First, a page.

Jessie Spielvogel

If we can’t understand it, we can’t care enough to save it: Making the case for travel

Exploring new cultures, new foods, and new landscapes helps breed a new level of acceptance and humility in human beings. Hearing new languages and seeing people who dress differently than what we’re used to helps remind us that there is not always a right way or wrong way to do things. Travel leads to understanding. It has the ability to break down communications barriers and preconceived notions of fear or hatred.

I try to spend many of my adventures in tropical destinations where there are large populations of sharks for me to swim with and learn to understand – the ocean is where I find that I’m able to be most at peace and stress-free. It’s also where I feel that I have the best chance of contributing to conservation efforts. It’s no secret that plenty of people are terrified of sharks, and who can blame them? Did you know that less than 1% of the world’s population has ever been scuba diving? Dr. Sylvia Earle, one of my personal heroes, once said “knowing is the key to caring, and with caring there is hope that people will be motivated to take positive actions. They might not care even if they know, but they can’t care if they are unaware.” Of course she was referring to oceans in this specific instance, but I think this quote stands true for all areas of our lives. If we don’t experience other cultures and engage with people who aren’t like us, we’ll never understand the problems of the world, and we’ll definitely never feel fired up to fix them. If we don’t experience it or see it, we can’t understand it. If we can’t understand it, we can’t care enough to save it.

My dad taught my brothers and me about the importance of travel from a young age. To this day, he loves going on trips around the world (mostly small island nations where the water is warm, the sun is shining, and the sharks are plentiful). Every time he travels, he comes back not only with incredible photographs of sharks that magazines and newspapers have used to support conservation efforts around the world, but he also comes back with stories that will last longer than a lifetime. Every time he tells a tale from one of his epic adventures is another opportunity to inspire others to get out and explore more parts of the world – to explore things far outside of comfort zones. For this reason, I greatly admire photographers and filmmakers – while it looks like their lives are often luxe and adventure-filled (and sometimes they probably are), you may feel differently when you realize how much effort it takes to get to those remote areas of the world, and how physically strenuous it is to have to carry that much gear just to be able to provide enough content for a 10-minute news segment or a sometimes slightly longer documentary so that the rest of the world can experience areas of beauty and sometimes devastation from afar. Visual storytellers are amazing, and they’re on the front lines of helping to bridge cultural divides across borders.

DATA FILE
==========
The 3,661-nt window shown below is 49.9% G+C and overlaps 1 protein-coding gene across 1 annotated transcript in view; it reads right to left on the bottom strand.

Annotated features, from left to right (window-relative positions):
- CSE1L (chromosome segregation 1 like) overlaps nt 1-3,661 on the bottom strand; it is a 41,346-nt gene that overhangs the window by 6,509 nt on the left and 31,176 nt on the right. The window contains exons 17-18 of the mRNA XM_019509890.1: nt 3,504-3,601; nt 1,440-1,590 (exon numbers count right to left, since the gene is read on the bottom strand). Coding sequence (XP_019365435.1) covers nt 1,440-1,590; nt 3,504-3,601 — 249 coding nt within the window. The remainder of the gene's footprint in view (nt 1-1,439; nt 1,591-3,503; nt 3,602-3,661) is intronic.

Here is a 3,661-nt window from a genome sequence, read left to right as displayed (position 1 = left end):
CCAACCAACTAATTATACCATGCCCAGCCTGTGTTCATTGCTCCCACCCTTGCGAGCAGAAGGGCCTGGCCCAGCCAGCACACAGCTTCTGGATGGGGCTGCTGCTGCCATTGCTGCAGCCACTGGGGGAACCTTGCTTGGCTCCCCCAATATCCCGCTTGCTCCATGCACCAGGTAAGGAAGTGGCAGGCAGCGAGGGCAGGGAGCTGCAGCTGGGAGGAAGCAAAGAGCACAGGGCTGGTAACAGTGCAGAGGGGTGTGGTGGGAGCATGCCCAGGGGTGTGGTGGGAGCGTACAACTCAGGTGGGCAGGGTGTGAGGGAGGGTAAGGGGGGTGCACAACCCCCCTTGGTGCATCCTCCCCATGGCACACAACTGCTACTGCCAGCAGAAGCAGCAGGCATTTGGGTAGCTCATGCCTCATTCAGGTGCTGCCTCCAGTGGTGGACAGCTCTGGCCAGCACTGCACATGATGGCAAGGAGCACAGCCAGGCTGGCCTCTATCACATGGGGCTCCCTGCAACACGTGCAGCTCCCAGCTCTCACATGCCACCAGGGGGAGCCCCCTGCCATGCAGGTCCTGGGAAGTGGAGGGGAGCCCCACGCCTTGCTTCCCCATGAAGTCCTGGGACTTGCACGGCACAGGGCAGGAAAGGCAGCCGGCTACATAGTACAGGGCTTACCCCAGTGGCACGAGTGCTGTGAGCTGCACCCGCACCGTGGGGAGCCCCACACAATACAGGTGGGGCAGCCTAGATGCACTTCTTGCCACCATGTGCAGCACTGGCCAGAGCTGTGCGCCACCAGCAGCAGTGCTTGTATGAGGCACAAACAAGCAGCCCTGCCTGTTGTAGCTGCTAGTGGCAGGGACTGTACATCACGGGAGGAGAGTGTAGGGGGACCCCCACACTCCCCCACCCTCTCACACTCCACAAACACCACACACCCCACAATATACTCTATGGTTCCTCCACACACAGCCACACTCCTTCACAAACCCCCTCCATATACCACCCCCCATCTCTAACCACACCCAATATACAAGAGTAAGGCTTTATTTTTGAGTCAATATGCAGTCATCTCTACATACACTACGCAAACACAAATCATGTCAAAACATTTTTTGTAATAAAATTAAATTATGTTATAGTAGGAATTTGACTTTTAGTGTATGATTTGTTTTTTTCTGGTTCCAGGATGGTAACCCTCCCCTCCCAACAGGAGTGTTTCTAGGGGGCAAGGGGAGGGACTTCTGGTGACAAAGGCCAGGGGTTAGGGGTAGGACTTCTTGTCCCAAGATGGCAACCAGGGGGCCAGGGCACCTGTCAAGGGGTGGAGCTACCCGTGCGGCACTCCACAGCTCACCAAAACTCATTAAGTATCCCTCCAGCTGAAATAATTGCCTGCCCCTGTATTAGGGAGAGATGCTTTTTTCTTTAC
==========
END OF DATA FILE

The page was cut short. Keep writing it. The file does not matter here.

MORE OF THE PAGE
I’m making my case for travel in this post because I’m leaving for Nepal this month to hike to Everest Base Camp. Depending on who I’m speaking to, reactions to this update vary greatly. My closest friends and family have mostly been super excited for me, and even rightfully make fun of me a bit because I’ve never spent any time at altitude or been camping for more than two consecutive nights, and here I am about to go to 17,500 feet and spend 19 days camping along the way. However, I’ve also been met with some disconcerting reactions, like warnings to stay away from certain types of people, or blunt suggestions to stay away from men while I’m in another country because “things are different there.”

I’m not naive – I know that travel comes with certain dangers and that I should always look out for my safety. But I find it shocking that these same people – those warning me to be extra careful when I’m traveling in other countries – don’t seem to feel the need to warn me about living alone in a city, or don’t find it alarming that I spend time in New York and Chicago which don’t exactly have the cleanest of crime records. It seems as if it’s because those cities are on American soil that they’re somehow safer and don’t warrant the same level of warning.

Travel is my favorite form of learning. It has opened my eyes to so many incredible cultures and new foods (mostly spicy ones) that I’m so grateful to have had the opportunity to experience. It has brought some of my favorite people into my life, and has brought me and my dad closer than ever before.

As my girl Dr. Sylvia Earle says, “they can’t care if they aren’t aware.” So I hope you will keep those eyes open, and before passing judgment, ask yourself why you feel a certain way after a gut reaction you may feel about another culture or region of the world. If you don’t know, explore it. Keep challenging yourself to grow, learn, understand, and find acceptance. And I’ll try to do the same! 

Cheers to a lifelong commitment to travel, acceptance, gratitude, and adventure.

Jessie

One thought on “If we can’t understand it, we can’t care enough to save it: Making the case for travel

  1. “Exploring new cultures, new foods, and new landscapes helps breed a new level of acceptance and humility in human beings. Hearing new languages and seeing people who dress differently than what we’re used to helps remind us that there is not always a right way or wrong way to do things. Travel leads to understanding and acceptance. It has the ability to break down communications barriers and preconceived notions of fear or hatred.”

    Yes, yes, and more yes!

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